In November, 2012, Manhattan U.S. Attorney Preet Bharara obtained an indictment against Paul Ceglia on charges of forging a contract with Facebook founder Mark Zuckerberg. The charges include mail and wire fraud and that Ceglia doctored, fabricated and destroyed evidence to support his 2010 lawsuit he filed against Zuckerberg using a phony contract. Doesn't that sound like the same allegations against the Foreclosure Mills-doctoring and fabricating documents, including assignments of mortgages and robo-signing with false notaries to support phony foreclosure complaints against Million of citizens nationwide?
U.S. Attorney Preet Bharara is the same prosecutor who went after the infamous Steven Baum Foreclosure Mill in 2011. That year New York Attorney General Eric Schneiderman went after and found tthat Baum "routinely brought foreclosure proceedings without taking appropriate steps to verify the accuracy of the allegations or the plaintiff's right to foreclose." That same year Congress' Ranking Member Elijah Cummings commenced an investigation against Baum. Senator Cummings enlisted Susan Chana Lask to help him investigate the frauds, as did New York's Department of Justice and Attorney General.
With both a Federal and State investigation, flanked by Congress, against Baum for charges similar to Ceglia of forging documents to steal Facebook, people hoped Baum would have been indicted too for the foreclosure nightmare he created. Instead of an indictment, settlements of $2 Million and $4 Million were obtained by the Department of Justice and Attorney General. So how do allegations of foreclosure fraud, forgery by robo-signing that took hundreds of thousands of homes by fraud from citizens escape an indictment by the same prosecutor who can obtain one against Ceglia for trying to take Facebook?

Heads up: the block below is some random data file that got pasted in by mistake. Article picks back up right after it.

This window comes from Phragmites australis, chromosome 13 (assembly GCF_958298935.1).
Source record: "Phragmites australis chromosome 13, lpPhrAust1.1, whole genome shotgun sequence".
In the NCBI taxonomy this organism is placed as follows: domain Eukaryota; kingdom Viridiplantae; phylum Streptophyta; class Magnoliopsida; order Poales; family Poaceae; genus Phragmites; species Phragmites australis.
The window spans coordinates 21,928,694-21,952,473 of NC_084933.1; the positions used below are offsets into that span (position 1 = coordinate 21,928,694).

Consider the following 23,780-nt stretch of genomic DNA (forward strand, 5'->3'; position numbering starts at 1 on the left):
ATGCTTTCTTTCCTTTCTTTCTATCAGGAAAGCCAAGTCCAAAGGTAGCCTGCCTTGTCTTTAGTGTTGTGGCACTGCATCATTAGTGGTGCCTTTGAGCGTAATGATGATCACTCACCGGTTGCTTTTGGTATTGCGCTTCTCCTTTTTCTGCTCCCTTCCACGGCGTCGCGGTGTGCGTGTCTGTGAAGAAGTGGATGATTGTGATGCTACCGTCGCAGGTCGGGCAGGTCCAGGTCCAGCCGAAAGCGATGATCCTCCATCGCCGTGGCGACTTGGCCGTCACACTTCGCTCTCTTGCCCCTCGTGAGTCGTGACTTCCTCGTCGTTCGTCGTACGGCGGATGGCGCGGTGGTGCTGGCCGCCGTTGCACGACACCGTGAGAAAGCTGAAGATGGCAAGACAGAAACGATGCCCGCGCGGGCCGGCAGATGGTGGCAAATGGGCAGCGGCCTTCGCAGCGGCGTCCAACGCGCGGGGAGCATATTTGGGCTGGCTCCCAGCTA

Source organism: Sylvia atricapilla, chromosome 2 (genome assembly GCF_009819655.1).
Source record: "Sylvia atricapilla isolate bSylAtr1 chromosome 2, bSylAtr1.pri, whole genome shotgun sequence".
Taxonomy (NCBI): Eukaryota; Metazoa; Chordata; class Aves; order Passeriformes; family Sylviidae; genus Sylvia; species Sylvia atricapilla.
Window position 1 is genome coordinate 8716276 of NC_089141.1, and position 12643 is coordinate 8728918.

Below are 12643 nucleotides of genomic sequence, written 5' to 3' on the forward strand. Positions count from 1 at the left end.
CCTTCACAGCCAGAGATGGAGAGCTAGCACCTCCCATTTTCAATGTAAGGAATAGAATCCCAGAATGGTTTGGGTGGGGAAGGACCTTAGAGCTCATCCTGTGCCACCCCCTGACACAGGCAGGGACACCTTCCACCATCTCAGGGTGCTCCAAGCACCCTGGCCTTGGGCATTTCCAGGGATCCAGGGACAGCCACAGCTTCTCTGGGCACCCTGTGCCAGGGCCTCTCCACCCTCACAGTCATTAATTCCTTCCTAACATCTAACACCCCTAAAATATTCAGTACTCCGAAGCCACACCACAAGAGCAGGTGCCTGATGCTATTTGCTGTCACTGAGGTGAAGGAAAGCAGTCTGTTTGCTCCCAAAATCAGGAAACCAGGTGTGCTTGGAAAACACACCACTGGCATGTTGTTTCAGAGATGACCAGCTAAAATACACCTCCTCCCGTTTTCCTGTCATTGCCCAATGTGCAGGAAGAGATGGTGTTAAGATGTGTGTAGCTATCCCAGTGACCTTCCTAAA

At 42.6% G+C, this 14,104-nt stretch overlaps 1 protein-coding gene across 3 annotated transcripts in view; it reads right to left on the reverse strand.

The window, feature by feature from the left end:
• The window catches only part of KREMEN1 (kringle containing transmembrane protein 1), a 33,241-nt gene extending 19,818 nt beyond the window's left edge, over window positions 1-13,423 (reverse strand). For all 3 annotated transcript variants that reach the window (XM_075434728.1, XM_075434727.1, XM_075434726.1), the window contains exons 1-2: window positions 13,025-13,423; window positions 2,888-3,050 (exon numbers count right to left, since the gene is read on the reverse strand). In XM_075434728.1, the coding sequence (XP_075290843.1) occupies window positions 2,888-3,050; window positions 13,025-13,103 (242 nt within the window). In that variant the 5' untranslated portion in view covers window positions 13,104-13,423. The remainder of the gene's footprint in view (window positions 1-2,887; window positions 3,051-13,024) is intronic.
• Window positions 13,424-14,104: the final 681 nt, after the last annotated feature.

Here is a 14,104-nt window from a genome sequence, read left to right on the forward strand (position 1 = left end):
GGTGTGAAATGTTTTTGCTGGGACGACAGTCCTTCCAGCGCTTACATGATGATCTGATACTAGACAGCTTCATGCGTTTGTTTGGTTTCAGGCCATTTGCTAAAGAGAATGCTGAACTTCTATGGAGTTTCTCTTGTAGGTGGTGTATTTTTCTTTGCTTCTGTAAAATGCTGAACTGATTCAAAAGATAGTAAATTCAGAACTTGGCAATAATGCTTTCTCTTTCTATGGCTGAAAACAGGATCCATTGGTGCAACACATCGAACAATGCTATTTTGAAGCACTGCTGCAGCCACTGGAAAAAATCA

The answer is that it is easier to go after an individual like Ceglia with one alleged forged contract with Facebook then it is to go after Foreclosure Mills with truckloads of hundreds and thousands of pages of documents, contracts, title reports over a period of probably 10 years involving what could be hundreds of thousands of people. Remember when Florida's Foreclosure Mill king David Stern unloaded his office with semi trailer trucks to unload his warehouse? State and Federal agencies do not have the resources to sort through that for an indictment. And case law does not help when State and Federal cases compete with each other on what is valid in the MERS world.
The homeowners usual defense is alleging that the bank lacks standing to sue for foreclosure because the mortgage was assigned to MERS as nominee, which then assigned that using robo-signing by forged signatures of corporate officers that do not exist. Federal courts hold that a homeowner cannot claim that a bank does not have standing to sue if an assignment of mortgage was robo-signed because the homeowner is not a party to an assignment between MERS and the succeeding bank. Brodie v. Northwest Trustee Servs., Inc., 2012 U.S. Dist. LEXIS 176193(ED of Wash.,2012). State courts, on the other hand, will dismiss a foreclosure on the basis that the bank does not have standing if MERS is involved as a nominee because a nominee does not have authority to assign the Note. The state courts give us the better result by a dismissal with prejudice (IndyMac Fed. Bank, FSB v Meisels, 37 Misc. 3d 1206(A),2012 N.Y. Misc. LEXIS 4722,2012 NY Slip Op 51902(U)); however, that does not preclude " the correct owner of the subject … mortgage, whomever it might be, from commencing a new action, with a new index number, to foreclose on the… mortgage." IndyMac Fed. Bank, FSB, at 9.
With the disparity in Federal and State case law and truckloads of documents Foreclosure Mills amassed, settling with a Foreclosure Mill in New York was the most direct start for Federal and State agencies to end a bad dream.